Funeral Oration for Sergius Stepniak

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(1834 - 1896)
William Morris (24 March 1834 – 3 October 1896) was a British textile designer, poet, novelist, translator and socialist activist associated with the British Arts and Crafts Movement. He was a major contributor to the revival of traditional British textile arts and methods of production. His literary contributions helped to establish the modern fantasy genre, while he helped win acceptance of socialism in fin de siècle Great Britain. (From : Wikipedia.org.)

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Funeral Oration for Sergius Stepniak

(a) William Morris's Tribute (The Clarion)

I think I may say that I am one of those who speak for, at all events I am here to represent the feelings of English Socialists on the death of our lost comrade. My mission is simply to express our deep sorrow at the loss of our comrade, and an appreciation of his noble qualities, which our friend Krapotkin, with so much feeling—and feeling is better than eloquence—has laid before us. Stepniak impelled us to express the feeling which animates all our party, the feeling of love, the feeling of brotherhood which we have for the great Russian people. I am quite certain there is not a single person here, whatever shade of opinion he may hold, that does not truly sympathize with the ends and aims Sergius Stepniak laid before us. Perhaps at times we might feel that we did not altogether agree with his line of tactics; but then, have we not to consider this, that here was a man who gave up his whole life for the Russian people, that he understood them down to the ground, that he sympathized with every class of them; and we must feel this, that after all he was rather the man to say what could be done in Russia than we were. We must remember the difference of position between us in England and the people of Russia. We can more or less speak our minds. We are doing so now. Our fathers at all events won for us a certain amount of freedom. That was Stepniak's aim, and that is the position from which all who revolt from Russian tyranny speak and act with the hope of gaining freedom, political and economic, for their own people. In thinking about this loss we must minimize it as much as possible by our own lives and exertions, keeping green the memory of Sergius Stepniak. (Applause.)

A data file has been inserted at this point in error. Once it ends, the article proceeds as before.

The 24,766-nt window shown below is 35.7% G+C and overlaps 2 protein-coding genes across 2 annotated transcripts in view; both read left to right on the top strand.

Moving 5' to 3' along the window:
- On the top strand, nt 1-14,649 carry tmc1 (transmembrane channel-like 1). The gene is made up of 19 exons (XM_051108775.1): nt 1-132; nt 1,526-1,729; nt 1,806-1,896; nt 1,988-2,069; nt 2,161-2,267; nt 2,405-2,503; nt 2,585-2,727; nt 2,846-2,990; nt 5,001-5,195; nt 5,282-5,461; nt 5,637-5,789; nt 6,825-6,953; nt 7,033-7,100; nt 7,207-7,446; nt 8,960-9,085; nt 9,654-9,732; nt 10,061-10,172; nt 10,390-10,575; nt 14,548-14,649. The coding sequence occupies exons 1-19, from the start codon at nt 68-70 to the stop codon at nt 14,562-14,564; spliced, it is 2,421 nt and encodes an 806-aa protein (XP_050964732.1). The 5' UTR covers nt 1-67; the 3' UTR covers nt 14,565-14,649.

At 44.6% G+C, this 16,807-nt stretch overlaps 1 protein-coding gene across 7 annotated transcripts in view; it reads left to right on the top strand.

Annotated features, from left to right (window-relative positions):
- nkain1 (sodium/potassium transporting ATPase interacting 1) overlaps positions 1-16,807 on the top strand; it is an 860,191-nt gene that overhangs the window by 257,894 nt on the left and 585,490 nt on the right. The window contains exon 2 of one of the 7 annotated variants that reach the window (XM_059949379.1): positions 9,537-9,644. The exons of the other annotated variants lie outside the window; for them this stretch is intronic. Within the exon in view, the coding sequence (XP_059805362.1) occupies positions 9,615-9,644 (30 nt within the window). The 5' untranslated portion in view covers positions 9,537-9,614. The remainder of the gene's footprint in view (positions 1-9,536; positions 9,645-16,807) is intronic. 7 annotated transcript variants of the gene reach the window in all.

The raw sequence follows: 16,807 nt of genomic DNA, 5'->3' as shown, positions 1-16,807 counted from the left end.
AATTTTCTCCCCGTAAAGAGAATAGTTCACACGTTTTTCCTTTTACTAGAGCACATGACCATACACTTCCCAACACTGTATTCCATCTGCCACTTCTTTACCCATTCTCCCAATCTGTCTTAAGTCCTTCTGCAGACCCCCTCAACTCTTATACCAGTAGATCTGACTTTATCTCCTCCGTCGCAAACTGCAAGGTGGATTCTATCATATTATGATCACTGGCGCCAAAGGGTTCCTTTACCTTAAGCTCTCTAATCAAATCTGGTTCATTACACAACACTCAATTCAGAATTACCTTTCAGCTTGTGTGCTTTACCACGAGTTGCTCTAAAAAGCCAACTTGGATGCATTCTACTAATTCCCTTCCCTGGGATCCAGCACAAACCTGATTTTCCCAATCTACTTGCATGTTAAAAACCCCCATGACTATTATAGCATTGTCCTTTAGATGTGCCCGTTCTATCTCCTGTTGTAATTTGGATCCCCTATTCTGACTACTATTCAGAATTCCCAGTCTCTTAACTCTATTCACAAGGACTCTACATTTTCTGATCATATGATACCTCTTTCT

(a) Funeral Oration for Sergius Stepniak (Labor Leader)